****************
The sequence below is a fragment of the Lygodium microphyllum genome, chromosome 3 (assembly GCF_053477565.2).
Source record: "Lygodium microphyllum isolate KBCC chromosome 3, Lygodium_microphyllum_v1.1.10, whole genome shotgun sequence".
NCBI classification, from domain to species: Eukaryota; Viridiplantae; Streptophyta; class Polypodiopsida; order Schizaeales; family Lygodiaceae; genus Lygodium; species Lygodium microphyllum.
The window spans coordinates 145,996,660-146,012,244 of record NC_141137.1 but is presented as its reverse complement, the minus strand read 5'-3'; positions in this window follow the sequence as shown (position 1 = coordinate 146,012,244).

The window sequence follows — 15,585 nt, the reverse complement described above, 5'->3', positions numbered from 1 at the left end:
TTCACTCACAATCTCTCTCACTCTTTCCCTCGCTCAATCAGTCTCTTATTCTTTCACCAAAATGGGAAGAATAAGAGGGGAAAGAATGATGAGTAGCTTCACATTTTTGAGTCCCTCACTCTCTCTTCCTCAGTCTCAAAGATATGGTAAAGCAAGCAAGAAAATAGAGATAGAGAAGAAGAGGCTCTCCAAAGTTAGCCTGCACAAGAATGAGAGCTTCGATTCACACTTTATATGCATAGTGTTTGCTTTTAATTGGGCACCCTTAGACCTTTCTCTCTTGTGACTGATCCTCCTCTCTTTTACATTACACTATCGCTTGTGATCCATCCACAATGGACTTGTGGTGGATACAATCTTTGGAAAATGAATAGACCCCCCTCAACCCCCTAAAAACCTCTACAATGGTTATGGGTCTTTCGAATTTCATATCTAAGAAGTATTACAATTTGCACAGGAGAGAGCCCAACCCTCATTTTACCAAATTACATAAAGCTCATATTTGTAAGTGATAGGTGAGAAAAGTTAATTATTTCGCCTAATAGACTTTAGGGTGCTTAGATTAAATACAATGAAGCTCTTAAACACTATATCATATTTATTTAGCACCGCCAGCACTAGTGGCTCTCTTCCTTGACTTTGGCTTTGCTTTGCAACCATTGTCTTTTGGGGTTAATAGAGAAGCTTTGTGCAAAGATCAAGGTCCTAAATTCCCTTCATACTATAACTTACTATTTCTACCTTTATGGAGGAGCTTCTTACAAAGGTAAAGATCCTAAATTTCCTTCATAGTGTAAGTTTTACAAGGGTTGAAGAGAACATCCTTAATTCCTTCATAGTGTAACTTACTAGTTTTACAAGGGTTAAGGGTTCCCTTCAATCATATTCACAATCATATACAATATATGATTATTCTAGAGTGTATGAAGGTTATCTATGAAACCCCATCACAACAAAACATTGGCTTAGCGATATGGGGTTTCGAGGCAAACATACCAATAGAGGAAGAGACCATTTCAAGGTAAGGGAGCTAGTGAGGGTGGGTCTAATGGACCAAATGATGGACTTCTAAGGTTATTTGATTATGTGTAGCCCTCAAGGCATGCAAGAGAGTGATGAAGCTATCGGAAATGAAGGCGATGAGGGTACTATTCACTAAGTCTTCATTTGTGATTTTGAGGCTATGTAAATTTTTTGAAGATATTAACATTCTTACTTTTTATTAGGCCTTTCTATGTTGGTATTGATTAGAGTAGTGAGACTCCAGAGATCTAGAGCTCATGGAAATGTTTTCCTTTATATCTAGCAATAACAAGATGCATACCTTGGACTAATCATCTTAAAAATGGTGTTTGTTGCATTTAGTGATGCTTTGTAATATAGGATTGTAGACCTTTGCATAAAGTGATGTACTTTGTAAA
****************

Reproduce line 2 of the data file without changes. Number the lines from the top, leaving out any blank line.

Source record: "Lygodium microphyllum isolate KBCC chromosome 3, Lygodium_microphyllum_v1.1.10, whole genome shotgun sequence".